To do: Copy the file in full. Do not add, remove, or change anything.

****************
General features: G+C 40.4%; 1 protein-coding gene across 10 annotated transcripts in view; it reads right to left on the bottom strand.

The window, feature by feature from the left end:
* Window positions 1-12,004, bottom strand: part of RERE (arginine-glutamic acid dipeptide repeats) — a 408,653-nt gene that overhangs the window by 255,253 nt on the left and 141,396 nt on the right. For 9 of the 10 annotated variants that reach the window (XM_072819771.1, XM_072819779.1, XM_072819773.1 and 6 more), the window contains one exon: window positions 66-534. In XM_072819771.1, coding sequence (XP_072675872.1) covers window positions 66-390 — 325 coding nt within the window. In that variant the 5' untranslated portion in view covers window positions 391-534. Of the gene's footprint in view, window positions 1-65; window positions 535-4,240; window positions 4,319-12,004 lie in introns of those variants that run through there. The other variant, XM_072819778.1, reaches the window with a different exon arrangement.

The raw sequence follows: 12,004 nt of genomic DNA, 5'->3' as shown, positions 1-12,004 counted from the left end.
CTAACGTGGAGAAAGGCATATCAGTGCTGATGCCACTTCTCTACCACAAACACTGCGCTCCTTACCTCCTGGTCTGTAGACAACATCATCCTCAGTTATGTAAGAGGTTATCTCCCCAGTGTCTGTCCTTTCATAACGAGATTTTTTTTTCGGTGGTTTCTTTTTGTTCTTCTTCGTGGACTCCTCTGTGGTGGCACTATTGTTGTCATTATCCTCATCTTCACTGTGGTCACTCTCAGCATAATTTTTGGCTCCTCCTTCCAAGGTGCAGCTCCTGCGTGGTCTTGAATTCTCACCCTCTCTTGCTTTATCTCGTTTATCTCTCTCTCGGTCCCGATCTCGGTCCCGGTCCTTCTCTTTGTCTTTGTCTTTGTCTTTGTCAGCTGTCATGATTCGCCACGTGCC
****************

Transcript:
General features: G+C 40.4%; 1 protein-coding gene across 10 annotated transcripts in view; it reads right to left on the bottom strand.

The window, feature by feature from the left end:
* Window positions 1-12,004, bottom strand: part of RERE (arginine-glutamic acid dipeptide repeats) — a 408,653-nt gene that overhangs the window by 255,253 nt on the left and 141,396 nt on the right. For 9 of the 10 annotated variants that reach the window (XM_072819771.1, XM_072819779.1, XM_072819773.1 and 6 more), the window contains one exon: window positions 66-534. In XM_072819771.1, coding sequence (XP_072675872.1) covers window positions 66-390 — 325 coding nt within the window. In that variant the 5' untranslated portion in view covers window positions 391-534. Of the gene's footprint in view, window positions 1-65; window positions 535-4,240; window positions 4,319-12,004 lie in introns of those variants that run through there. The other variant, XM_072819778.1, reaches the window with a different exon arrangement.

The raw sequence follows: 12,004 nt of genomic DNA, 5'->3' as shown, positions 1-12,004 counted from the left end.
CTAACGTGGAGAAAGGCATATCAGTGCTGATGCCACTTCTCTACCACAAACACTGCGCTCCTTACCTCCTGGTCTGTAGACAACATCATCCTCAGTTATGTAAGAGGTTATCTCCCCAGTGTCTGTCCTTTCATAACGAGATTTTTTTTTCGGTGGTTTCTTTTTGTTCTTCTTCGTGGACTCCTCTGTGGTGGCACTATTGTTGTCATTATCCTCATCTTCACTGTGGTCACTCTCAGCATAATTTTTGGCTCCTCCTTCCAAGGTGCAGCTCCTGCGTGGTCTTGAATTCTCACCCTCTCTTGCTTTATCTCGTTTATCTCTCTCTCGGTCCCGATCTCGGTCCCGGTCCTTCTCTTTGTCTTTGTCTTTGTCTTTGTCAGCTGTCATGATTCGCCACGTGCC